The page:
Elizabeth Brown: Championing Equitable and Sustainable Growth in Columbus
The New Blue interview series profiles up-and-coming elected officials from around the country doing new and innovative work in their states or local communities.
Elizabeth Brown was elected to Columbus’s city council in 2015. Home to The Ohio State University, the Buckeye State’s capital has gone through something of a growth spurt in recent years. Its buzzing economy, vibrant culture, and reasonable costs of living make it a magnet for young people. As chair of the city’s Economic Development Committee, Brown is focusing on policies—such us affordable housing and education—to ensure the city scales this change in a sustainable way so that it continues to grow without leaving behind those most in need. Brown is also a NewDEAL leader—a national network of rising state and local elected leaders who are pro-growth progressives.
Brown, 33, has Ohio politics in her blood. She’s the daughter of U.S. Sen. Sherrod Brown, and credits her grandmothers with her “fierce commitment to social justice.” Born in Columbus and raised outside of the city in the exurb of Granville, Brown spent a year after high school and before attending Columbia University as a City Year AmeriCorps volunteer working in Philadelphia’s schools, where she saw firsthand the “intersection of public policy and peoples’ lives.”
This interview has been edited for length.
Describe your brand of politics in one sentence.
Public policy is not about words on paper; it’s about peoples’ lives.
What does “opportunity” mean to you?
No matter what circumstances you were born into, no matter your zip code, you can follow your dreams and achieve your own success and not have it defined for you.
How have you transformed negative feelings about Trump’s election into something positive, hopeful and productive?
Trump’s election is a straight up tragedy for a lot of families...You can’t overstate the negative effects of what happened when Trump was inaugurated. And I say that without exaggeration…
people feel captivated personally by what is going on...That level of empathy is so important to social change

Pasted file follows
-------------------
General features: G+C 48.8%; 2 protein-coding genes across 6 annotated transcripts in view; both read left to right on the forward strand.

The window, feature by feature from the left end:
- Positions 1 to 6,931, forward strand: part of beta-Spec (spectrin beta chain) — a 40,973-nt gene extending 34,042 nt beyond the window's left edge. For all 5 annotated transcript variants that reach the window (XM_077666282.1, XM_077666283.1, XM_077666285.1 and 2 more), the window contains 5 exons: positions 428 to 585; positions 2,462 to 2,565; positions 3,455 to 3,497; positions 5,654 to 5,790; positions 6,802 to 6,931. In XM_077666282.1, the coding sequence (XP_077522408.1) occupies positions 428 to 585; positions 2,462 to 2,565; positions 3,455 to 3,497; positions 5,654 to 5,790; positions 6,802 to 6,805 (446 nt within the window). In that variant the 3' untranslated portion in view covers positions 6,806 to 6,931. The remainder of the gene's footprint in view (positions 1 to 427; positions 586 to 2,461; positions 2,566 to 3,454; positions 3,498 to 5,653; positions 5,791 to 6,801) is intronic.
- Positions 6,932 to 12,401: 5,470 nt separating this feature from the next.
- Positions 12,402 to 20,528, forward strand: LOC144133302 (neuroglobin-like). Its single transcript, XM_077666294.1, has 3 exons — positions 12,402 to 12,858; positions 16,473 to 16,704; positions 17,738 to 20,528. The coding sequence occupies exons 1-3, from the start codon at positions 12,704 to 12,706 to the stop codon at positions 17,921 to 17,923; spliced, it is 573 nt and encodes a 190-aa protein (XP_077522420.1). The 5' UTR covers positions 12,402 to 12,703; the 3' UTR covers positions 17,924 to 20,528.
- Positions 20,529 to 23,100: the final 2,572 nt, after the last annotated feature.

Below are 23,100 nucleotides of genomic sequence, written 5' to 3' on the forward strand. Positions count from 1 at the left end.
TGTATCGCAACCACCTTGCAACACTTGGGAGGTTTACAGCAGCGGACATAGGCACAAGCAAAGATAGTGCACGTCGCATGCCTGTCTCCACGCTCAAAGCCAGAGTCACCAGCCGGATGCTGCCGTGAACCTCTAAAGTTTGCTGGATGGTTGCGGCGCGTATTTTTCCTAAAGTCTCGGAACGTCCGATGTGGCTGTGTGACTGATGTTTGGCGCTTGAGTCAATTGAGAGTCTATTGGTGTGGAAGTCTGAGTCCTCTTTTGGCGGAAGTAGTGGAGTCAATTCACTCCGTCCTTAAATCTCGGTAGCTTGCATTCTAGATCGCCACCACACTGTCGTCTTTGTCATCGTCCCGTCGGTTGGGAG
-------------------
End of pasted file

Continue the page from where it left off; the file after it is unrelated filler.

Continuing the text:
At the same time, it’s good to know that we can find some silver lining to what has happened. And the silver lining is that people have their eyes wide open. They are really caring about their government and their leadership in new and very personal ways. For the first time in a while people feel captivated personally by what is going on...That level of empathy is so important to social change…
So, I have been able to [talk to] a lot of young women who are excited about running for office or getting involved in their communities... whether it is in a large group or one-on-one, [I get to] help people think about what their footprint is going to be.
Where are there opportunities for bipartisanship in your work?
The Columbus City Council doesn’t really organize around partisanship...none of us run on the ballot with the party identifier. [The members of Columbus’s City Council] identify as Democrats...but you don’t walk into the ballot box and see a D or an R by anyone’s name.
We are a body of seven that passes laws and then the mayor signs the laws or doesn’t sign them. But there are never seven people behind any one decision...You live, and work, and play among your collaborators when it’s local government because we are not going off to Washington...It’s really a community development role is how I think of local government.
What are your top three policy priorities this year?
First, using my platform to further the work of the Columbus Women's Commission (CWC), on which I serve as the Council's representative. The CWC is a first-of-its-kind commission working to reduce gender-based inequities in order to improve the economic position of women in our community. In 2017, our inaugural year, we passed a paid family leave policy for the 8,500 families who work for the City of Columbus and also announced a pay equity pledge that used a public-private partnership approach to examining and dismantling inequities at more than 60 companies in Central Ohio -- who employ more than 100,000 residents. And there is so much more still to do!